In his classic way, Abloh chose to respond to Simons through his work and titled his next Off-White collection “Nothing New,” using an image of Mona Lisa covered in graffiti as the invitation to his show. With an image, Abloh conveyed that Simon fundamentally misunderstood his entire philosophy of design.
Nike Store in Chicago
In 2019, a new Nike store was unveiled in Chicago that Abloh helped design. The store had personal significance to him, since he spent time in downtown Chicago as a child, visiting the shops on Michigan Avenue that featured the biggest brands in the world, including the Niketown store. He told my colleague Mark Wilson that this was his “gateway to the world.”
Niketown had long since closed, but on that same block, Abloh helped create an immersive, experiential new store called Nikelab Chicago. Every aspect of the design was meant to foreground Nike’s sustainability efforts. The seats, flooring, and walls, for instance, are all made up of ground-up old shoes Nike collected from customers. “The concept is valuable to me and the brand,” he said. “But it’s not about the exchange of dollars.”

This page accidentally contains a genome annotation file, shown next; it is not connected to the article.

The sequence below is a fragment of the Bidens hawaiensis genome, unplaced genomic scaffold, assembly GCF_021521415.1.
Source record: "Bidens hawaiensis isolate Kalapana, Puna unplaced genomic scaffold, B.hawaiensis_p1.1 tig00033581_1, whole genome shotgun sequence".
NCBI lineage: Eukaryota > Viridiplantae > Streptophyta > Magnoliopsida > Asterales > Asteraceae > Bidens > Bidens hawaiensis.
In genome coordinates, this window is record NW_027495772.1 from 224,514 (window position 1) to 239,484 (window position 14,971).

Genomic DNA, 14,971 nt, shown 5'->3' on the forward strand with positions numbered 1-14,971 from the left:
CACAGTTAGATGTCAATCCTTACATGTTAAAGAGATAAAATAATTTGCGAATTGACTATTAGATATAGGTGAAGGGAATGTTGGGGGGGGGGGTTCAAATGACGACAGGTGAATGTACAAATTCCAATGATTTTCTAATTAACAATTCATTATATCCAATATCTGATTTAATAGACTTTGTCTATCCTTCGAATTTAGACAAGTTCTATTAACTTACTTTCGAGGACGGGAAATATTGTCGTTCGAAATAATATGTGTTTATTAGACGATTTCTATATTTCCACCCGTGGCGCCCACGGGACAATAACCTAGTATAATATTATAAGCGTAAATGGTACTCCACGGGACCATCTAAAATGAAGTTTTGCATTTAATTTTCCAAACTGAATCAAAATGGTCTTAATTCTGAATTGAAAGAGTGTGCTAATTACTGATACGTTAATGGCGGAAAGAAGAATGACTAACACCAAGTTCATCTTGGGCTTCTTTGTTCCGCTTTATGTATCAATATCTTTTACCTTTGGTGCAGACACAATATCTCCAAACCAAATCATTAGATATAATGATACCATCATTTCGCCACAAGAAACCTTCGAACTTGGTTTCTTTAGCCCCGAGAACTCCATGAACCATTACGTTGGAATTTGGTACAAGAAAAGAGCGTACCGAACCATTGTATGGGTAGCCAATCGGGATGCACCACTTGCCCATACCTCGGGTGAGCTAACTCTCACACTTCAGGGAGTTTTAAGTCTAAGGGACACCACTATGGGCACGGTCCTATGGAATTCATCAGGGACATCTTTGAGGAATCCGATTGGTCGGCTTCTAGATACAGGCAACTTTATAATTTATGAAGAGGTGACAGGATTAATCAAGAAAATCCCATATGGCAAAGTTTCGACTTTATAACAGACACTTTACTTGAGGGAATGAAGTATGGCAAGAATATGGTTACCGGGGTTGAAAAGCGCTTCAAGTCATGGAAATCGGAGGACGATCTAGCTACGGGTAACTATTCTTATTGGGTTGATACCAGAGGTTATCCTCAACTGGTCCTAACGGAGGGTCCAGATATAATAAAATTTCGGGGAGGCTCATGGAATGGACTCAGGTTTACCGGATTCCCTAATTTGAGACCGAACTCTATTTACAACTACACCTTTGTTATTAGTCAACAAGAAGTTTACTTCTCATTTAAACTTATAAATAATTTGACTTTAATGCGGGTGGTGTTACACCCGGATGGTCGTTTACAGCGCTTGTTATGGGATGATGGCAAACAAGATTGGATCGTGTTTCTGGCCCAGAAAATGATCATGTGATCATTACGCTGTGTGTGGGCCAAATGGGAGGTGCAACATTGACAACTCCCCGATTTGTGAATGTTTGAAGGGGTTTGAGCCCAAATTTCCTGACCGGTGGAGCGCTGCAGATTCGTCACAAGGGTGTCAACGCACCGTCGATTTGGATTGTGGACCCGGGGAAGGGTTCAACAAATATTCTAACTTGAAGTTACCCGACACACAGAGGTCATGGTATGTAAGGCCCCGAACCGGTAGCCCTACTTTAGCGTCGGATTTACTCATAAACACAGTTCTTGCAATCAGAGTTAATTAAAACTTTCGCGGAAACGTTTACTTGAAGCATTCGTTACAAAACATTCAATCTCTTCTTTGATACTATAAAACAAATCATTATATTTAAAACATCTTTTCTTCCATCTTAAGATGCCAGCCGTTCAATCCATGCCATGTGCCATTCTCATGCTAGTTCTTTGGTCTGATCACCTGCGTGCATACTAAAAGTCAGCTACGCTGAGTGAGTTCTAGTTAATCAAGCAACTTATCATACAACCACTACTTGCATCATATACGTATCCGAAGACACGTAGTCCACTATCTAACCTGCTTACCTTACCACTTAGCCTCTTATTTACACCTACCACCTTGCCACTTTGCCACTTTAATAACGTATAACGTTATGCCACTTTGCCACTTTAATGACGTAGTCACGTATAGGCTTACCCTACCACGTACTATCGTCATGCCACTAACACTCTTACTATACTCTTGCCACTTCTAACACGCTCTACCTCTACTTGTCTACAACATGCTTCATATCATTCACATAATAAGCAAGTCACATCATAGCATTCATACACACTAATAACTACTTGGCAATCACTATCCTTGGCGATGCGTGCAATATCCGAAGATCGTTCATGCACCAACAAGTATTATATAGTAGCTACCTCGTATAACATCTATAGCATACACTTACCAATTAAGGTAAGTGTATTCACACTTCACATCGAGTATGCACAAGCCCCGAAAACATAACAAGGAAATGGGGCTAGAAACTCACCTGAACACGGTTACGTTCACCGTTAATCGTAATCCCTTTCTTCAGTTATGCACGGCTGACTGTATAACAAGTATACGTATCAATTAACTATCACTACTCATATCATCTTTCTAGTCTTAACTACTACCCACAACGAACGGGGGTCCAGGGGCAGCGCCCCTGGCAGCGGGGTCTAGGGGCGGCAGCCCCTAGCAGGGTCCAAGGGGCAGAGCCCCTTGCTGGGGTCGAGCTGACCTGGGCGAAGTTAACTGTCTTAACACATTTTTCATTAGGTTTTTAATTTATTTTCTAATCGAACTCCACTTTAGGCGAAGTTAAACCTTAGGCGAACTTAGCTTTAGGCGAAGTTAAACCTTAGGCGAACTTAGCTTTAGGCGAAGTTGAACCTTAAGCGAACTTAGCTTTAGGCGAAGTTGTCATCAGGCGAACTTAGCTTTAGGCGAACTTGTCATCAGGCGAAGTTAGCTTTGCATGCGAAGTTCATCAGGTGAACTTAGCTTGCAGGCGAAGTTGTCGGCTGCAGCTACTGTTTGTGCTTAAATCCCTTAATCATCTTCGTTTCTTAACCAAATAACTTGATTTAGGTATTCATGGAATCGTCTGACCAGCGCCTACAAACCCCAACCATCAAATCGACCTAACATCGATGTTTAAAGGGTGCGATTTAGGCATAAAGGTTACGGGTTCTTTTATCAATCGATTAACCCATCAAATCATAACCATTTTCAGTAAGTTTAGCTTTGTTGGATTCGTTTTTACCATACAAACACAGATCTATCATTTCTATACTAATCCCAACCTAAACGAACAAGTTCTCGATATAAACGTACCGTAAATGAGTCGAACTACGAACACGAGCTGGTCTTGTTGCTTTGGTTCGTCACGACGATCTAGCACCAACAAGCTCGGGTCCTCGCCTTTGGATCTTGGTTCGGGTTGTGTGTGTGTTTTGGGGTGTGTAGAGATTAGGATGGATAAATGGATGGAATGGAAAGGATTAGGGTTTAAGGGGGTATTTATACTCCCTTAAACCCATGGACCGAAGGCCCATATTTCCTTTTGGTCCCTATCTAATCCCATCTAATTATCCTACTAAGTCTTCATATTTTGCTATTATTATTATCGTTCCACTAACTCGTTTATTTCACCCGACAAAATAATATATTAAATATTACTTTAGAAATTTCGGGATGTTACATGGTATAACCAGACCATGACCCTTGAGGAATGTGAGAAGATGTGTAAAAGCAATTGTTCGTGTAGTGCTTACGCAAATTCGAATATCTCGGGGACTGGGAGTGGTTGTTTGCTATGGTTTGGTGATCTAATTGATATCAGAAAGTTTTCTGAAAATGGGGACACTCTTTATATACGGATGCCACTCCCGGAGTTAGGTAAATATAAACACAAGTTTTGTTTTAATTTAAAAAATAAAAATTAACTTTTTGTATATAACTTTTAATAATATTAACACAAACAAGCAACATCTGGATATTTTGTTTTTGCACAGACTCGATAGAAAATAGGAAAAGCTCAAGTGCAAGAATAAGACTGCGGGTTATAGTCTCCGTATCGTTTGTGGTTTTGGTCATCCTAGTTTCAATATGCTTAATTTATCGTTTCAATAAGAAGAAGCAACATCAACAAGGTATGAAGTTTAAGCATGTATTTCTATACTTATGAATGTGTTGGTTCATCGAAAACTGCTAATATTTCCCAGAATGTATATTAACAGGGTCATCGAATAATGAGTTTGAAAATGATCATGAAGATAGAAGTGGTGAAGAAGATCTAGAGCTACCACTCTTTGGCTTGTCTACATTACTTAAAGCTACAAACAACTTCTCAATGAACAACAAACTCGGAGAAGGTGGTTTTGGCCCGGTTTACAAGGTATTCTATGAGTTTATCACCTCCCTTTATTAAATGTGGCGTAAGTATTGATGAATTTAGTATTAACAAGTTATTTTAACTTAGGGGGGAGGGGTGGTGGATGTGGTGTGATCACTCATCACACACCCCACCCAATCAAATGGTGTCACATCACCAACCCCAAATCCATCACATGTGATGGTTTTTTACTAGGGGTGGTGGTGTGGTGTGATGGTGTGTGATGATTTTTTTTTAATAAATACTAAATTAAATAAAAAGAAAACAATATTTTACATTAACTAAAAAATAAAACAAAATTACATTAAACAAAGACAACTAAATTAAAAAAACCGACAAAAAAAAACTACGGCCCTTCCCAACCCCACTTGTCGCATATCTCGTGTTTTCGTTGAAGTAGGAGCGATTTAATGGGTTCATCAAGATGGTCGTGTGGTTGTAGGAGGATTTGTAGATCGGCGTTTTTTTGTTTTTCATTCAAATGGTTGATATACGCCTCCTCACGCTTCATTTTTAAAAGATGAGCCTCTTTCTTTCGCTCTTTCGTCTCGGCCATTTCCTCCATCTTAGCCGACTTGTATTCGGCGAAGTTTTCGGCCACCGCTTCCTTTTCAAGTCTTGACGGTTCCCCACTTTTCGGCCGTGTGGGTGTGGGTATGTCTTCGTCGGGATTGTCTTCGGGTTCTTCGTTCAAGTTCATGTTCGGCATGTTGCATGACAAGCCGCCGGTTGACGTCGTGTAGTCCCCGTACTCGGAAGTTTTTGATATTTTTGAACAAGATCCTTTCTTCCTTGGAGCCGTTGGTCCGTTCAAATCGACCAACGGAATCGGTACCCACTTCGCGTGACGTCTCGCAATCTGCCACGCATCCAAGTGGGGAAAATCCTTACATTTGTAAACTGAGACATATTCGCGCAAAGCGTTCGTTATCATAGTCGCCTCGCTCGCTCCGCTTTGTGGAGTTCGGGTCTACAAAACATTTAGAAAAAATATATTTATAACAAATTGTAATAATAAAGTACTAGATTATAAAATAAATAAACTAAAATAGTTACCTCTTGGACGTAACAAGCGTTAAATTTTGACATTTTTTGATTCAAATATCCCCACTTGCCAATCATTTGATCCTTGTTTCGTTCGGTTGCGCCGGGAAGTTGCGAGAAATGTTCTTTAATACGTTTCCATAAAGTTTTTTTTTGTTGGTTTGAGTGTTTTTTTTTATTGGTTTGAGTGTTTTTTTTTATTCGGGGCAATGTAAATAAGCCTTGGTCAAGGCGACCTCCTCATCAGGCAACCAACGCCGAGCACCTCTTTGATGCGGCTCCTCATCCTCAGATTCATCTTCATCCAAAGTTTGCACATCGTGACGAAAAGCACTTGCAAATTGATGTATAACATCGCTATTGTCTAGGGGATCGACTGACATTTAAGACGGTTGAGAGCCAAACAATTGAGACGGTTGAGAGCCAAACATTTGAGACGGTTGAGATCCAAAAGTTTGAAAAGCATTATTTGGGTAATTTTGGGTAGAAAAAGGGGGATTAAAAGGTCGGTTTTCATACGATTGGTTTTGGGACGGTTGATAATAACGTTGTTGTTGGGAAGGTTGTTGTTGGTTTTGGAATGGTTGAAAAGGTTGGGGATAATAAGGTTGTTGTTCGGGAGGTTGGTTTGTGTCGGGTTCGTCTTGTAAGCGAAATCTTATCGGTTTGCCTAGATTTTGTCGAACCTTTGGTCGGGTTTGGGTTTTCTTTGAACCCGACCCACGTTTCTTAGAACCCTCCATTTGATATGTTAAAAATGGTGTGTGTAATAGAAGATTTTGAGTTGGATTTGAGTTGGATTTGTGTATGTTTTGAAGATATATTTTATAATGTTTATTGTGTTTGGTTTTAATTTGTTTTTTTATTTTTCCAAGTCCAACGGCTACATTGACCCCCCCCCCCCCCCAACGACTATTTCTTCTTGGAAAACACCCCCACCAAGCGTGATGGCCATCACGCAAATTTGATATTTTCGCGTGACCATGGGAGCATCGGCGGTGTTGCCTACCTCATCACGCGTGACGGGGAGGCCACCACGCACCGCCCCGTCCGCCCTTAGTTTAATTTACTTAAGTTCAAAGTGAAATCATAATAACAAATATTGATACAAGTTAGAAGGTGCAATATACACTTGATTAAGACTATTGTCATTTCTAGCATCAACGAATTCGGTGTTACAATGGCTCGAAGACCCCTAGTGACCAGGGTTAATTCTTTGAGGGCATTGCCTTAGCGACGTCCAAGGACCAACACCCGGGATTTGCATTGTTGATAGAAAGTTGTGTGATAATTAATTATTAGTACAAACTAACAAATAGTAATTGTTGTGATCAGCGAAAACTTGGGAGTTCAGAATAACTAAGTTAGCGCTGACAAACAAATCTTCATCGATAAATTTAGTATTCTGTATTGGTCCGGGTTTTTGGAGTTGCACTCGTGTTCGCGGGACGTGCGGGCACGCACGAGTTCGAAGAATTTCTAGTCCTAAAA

Last year, I reached out to Abloh to ask him for a sketch about how he imagined fashion after the pandemic. Despite his hectic schedule and his illness, he was kind enough to create one. The image he sent had nothing at all to do with the pandemic. Instead, it featured two figures wearing shirts that said, “Today was a good day to arrest Breonna Taylor’s murderers.” His hope was that the Black Lives Matter protests would continue to shape the fashion industry, inspiring people to use clothing to communicate their hopes for the world.
Light in the darkness
Last summer, with the pandemic raging, fashion brands had to rethink how to unveil their latest collections. As artistic director of menswear at Louis Vuitton, Abloh chose to create a cartoon video. It featured characters bopping around to irresistible funk music who hide as stowaways in a Louis Vuitton truck that zips around France, starting in the town of Asnières, where the brand was founded, all the way to Paris.
Abloh directed this video at a dark time. People around the world felt trapped and beleaguered by the pandemic lockdowns. It’s now clear that Abloh himself was fighting a terminal illness. And yet the video is so jubilant, quirky, and uplifting. It reveals the mind of an artist who chose to keep creating and expressing himself in spite of everything life threw at him.